Paid to look the other way

Weekend Argus (Saturday Edition) - - FRONT PAGE - SHEREE BEGA

RHINO horns. Ivory tusks. Pan­golin scales. Drugs. Hu­man body parts.

The cus­toms of­fi­cial at the in­ter­na­tional air­port in Ma­puto in Mozam­bique was paid to turn a blind eye to the con­tain­ers filled with grue­some il­licit “prod­ucts”.

“This guy, if we took him out – and you can take that in any way you want – it would have much more of an im­pact in terms of the syn­di­cates’ abil­ity to move these prod­ucts,” said David Barske, head of re­search at the Fo­cus Africa Foun­da­tion, a non-profit in­tel­li­gence out­fit prob­ing rhino poach­ing in South Africa, show­ing an in­crim­i­nat­ing video of the cus­toms agent.

Barske and his col­league, Nigel Mor­gan, were speak­ing this week on the side­lines of the Con­ven­tion on In­ter­na­tional Trade in En­dan­gered Species of Wild Fauna and Flora (Cites) CoP17 sum­mit in Sand­ton, on the role of in­tel­li­gence in coun­ter­ing or­gan­ised gangs fu­elling poach­ing, smug­gling and the il­le­gal trad­ing of rhino horn and other wildlife in South Africa.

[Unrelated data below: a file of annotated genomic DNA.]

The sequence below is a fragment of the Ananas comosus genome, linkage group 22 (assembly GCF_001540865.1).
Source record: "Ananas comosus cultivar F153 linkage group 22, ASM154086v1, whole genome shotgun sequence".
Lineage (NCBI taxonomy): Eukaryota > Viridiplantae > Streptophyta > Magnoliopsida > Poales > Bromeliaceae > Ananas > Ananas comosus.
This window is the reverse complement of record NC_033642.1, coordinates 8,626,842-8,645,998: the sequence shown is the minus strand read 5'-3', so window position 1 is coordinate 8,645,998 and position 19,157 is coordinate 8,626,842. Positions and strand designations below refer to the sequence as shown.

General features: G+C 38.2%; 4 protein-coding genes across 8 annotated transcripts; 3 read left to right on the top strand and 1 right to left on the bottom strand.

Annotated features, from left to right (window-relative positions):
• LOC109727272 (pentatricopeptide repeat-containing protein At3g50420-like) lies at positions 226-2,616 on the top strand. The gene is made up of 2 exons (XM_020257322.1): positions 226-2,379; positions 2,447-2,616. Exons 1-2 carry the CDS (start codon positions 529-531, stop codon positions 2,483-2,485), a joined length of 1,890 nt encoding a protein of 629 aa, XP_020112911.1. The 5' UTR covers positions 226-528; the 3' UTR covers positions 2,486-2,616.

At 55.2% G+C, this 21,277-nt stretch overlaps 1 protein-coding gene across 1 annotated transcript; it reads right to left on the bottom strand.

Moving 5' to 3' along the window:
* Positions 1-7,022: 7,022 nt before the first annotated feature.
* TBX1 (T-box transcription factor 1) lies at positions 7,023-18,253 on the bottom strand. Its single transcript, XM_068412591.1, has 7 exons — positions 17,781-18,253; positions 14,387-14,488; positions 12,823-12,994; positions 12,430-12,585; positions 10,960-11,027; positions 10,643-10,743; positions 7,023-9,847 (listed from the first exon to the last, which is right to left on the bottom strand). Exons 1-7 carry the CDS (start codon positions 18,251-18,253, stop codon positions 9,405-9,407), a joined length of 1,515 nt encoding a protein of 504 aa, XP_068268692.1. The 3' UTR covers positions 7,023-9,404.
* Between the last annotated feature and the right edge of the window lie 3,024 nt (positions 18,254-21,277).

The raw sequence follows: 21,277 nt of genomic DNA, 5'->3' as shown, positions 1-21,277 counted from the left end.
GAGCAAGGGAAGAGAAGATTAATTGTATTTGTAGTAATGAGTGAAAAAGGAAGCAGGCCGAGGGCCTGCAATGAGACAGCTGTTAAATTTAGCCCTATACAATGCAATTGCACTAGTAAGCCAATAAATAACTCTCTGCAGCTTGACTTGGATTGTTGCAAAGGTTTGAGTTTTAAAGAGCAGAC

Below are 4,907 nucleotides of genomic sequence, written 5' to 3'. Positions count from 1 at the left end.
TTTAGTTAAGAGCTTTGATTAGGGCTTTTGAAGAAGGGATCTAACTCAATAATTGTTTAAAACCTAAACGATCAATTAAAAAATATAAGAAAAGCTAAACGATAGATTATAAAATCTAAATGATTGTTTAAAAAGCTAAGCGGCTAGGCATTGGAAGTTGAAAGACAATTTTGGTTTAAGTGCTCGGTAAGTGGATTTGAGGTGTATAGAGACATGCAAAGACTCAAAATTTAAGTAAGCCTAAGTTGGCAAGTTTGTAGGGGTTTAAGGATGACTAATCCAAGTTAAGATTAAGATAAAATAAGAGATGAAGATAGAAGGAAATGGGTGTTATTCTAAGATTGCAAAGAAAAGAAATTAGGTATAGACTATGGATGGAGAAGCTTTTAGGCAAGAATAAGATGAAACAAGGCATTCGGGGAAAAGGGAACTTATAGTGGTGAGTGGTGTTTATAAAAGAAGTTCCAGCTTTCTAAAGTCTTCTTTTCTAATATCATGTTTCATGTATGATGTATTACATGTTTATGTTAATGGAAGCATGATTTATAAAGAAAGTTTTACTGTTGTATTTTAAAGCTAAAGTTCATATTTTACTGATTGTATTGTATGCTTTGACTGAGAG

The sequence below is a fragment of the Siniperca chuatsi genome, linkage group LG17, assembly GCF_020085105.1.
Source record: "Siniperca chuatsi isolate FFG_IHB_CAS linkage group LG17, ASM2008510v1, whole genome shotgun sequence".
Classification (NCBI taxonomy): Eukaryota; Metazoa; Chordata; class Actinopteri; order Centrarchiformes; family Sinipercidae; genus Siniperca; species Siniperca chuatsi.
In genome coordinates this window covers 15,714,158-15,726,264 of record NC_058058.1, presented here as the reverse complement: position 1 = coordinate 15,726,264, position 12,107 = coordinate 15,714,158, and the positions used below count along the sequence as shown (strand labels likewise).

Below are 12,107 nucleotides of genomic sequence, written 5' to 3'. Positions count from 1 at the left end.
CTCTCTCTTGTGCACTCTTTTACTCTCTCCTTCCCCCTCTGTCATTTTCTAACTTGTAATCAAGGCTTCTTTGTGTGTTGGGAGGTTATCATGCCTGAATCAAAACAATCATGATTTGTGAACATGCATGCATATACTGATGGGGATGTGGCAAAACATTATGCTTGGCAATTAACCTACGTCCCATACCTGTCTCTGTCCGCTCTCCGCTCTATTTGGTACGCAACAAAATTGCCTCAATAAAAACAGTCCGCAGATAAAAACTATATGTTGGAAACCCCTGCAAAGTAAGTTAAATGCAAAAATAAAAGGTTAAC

This week, the 183 sig­na­to­ries to Cites de­cided on the fu­ture of the world’s wildlife be­ing dec­i­mated by a $23 bil­lion (R318bn) transna­tional or­gan­ised crime in­dus­try.

But Mor­gan said in­tel­li­gence was the key to un­der­min­ing crim­i­nal net­works and or­gan­ised syn­di­cates at the heart of wildlife crime. “Or­gan­ised crime takes ad­van­tage of cor­rup­tion, all the way from the low­est level po­lice­man all the way up to high level politi­cians and diplo­mats.”

The foun­da­tion had con­ducted 18-month in­ves­ti­ga­tions “from the ground up”, said Barske, tack­ling the “mid­dle­men” in­volv­ing in rhino poach­ing.

“We did an 18-month in­ves­ti­ga­tion into quite high-level Chi­nese ex­porters of all sorts of wildlife prod­ucts, who used casi­nos to trans­fer wealth.

“These guys are not am­a­teurs.”

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